At Bett Asia 2017, Anthony Salcito, VP, Worldwide Education, Microsoft, tells Ravi Santlani that a school that creates a culture where students are confident and hungry for change is doing its job, immaterial of Wi-Fi connectivity or computers.
Exciting times for Worldwide Education at Microsoft, as their foundational approach called Microsoft Flagship Schools will be launched mid-January at the Educational Forum in the UK. “We would be putting a Microsoft manager who would work through methodology and education transformational framework to make sure there is a great school. It’s not a commitment to use Microsoft technology and tools. There has never really been this global collaboration around new school design. We are building architectural blue prints and we will do research consistently across the schools,” says Anthony Salcito, who drives the worldwide execution of Microsoft’s vision for education.
Given Microsoft’s great relationships with governments around the world, preliminary conversations about this school concept have already occurred. “There is tremendous interest in it because our approach has been far more outcome-focused,” he points out. “The way in which data is used in schools today is not nearly what it should be. So we are trying to push the thinking. We would love to get involved in India with that concept and just figure it out.”
Shedding more light on the Flagship Schools he adds, “We are already in production with this. The plan, by the time we launch it, is to have some partners who are already committed. I would say that we would be in the range of 20 to 100 schools that we would have signed up with globally. We think we will be able to save in terms of energy, efficiency, effective management and also other resources like training across the world.”
As part of the company’s mission to empower educators and inspire students to achieve more, one of the things Microsoft seeks to achieve is to create the right thinking around how learning can be effectively transformed. “We increasingly recognise the opportunities for schools to leverage not only this new world of learning that exists fuelled by technology, but to do so in a world that has a new paradigm as a release to employability. So we have to not only support that change but be thoughtful as to how Microsoft can best serve partners and the technology we build.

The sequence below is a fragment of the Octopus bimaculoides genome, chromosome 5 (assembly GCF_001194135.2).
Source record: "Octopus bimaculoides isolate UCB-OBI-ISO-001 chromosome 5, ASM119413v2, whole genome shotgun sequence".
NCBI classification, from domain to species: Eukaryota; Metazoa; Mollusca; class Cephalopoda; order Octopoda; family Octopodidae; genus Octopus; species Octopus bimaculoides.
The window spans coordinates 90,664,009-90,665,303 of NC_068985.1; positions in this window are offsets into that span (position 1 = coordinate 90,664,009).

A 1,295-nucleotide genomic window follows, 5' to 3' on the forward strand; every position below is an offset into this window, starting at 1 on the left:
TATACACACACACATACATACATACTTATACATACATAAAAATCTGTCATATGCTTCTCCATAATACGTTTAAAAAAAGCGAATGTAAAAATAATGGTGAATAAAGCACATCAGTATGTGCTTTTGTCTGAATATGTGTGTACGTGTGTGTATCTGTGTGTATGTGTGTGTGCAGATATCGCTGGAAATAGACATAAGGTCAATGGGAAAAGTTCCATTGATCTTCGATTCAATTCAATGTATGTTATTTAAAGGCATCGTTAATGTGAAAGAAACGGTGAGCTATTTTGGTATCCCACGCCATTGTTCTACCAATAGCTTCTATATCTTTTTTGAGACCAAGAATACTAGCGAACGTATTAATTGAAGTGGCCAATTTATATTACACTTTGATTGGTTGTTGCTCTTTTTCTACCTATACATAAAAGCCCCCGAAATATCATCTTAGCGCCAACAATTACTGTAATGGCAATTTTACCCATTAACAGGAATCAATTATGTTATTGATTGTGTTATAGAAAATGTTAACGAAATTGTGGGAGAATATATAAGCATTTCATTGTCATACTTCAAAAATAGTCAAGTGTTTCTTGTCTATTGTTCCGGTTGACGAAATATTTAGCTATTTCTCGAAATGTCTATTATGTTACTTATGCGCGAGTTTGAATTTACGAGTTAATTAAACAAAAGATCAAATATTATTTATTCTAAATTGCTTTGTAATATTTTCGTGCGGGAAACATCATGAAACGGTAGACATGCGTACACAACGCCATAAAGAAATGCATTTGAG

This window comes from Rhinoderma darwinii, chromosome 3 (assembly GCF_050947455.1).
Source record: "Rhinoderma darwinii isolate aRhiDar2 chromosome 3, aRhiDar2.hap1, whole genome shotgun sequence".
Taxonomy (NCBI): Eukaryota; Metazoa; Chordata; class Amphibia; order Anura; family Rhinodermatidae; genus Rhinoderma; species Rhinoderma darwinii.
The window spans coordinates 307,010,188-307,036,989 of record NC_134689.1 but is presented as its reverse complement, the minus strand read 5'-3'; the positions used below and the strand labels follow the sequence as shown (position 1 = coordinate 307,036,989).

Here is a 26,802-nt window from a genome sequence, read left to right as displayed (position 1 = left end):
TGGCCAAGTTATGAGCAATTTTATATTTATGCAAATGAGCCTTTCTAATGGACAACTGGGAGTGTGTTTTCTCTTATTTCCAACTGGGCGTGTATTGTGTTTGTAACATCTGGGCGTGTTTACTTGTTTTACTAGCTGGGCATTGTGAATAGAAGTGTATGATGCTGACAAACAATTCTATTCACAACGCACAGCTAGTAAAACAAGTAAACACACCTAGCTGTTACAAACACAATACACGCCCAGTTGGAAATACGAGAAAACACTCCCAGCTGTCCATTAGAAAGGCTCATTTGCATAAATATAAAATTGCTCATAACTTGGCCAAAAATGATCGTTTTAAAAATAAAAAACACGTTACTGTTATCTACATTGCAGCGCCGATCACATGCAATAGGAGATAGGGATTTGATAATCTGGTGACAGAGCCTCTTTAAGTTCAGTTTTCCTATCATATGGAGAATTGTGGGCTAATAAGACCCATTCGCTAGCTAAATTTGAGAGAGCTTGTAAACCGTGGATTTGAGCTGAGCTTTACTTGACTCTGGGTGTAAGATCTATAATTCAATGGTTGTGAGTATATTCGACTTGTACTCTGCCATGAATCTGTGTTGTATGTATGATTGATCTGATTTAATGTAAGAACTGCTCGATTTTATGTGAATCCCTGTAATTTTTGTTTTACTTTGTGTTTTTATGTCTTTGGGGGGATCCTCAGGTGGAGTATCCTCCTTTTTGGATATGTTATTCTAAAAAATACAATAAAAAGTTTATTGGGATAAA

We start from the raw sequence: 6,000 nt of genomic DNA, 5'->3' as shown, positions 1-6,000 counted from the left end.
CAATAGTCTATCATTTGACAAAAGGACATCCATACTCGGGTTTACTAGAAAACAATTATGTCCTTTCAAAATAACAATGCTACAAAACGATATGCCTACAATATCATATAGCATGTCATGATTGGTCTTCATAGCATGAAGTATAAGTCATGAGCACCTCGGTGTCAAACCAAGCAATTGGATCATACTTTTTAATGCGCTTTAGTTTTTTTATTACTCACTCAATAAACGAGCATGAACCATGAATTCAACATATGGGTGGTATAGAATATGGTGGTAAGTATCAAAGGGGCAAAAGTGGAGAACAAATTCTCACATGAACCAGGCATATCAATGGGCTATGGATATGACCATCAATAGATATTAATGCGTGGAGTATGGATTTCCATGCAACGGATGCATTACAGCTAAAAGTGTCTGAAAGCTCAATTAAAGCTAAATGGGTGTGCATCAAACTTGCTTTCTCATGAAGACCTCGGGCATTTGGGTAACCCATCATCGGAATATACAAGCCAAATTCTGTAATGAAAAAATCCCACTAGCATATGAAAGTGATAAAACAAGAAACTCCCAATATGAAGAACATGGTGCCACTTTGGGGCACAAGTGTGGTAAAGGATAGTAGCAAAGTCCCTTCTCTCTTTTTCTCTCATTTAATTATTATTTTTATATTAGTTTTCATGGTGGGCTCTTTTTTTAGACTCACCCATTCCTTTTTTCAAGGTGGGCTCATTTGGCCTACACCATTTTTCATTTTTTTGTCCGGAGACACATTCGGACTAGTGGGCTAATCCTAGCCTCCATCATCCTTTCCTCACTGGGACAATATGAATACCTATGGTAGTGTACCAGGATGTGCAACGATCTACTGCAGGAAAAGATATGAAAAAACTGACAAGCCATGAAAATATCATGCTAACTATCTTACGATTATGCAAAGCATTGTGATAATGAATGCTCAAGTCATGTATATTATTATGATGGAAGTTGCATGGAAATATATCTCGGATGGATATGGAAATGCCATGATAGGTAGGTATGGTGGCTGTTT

“The first thing we want to do is to deepen the connection of partnership with schools and educators,” he explains. “We consider ourselves successful when we can evidence the real advancement in outcomes. I’d much rather put technology to work to make kids more excited about learning and more effective in their development of skills and development of tools that will help them be employable in the future. We are here to celebrate educators and support, train and help develop school leaders for the change and serve the needs of students.”
Speaking of the role that technology plays in building critical skills for the modern global workplace, he points out, “The first thing to know is the way in which learning is shaped and has changed the dynamics of a classroom. The historical paradigm of learning is connected based on a limitation of content. The reality was there was a certain amount of books and materials to learn, resources from the classroom or educator. What you have now is a different paradigm of learning where limitation on content, time and place are no longer there. It creates an opportunity for educators to bridge the skills of the workplace in pedagogy. We can work more together on projects to bring new ideas into classrooms, like flip classroom methodologies or learning outside the space of the school and creating not only a new way to think about technology but also reinforce the way in which we work. This new approach to learning is very much connected to the skills that we need in the workplace.”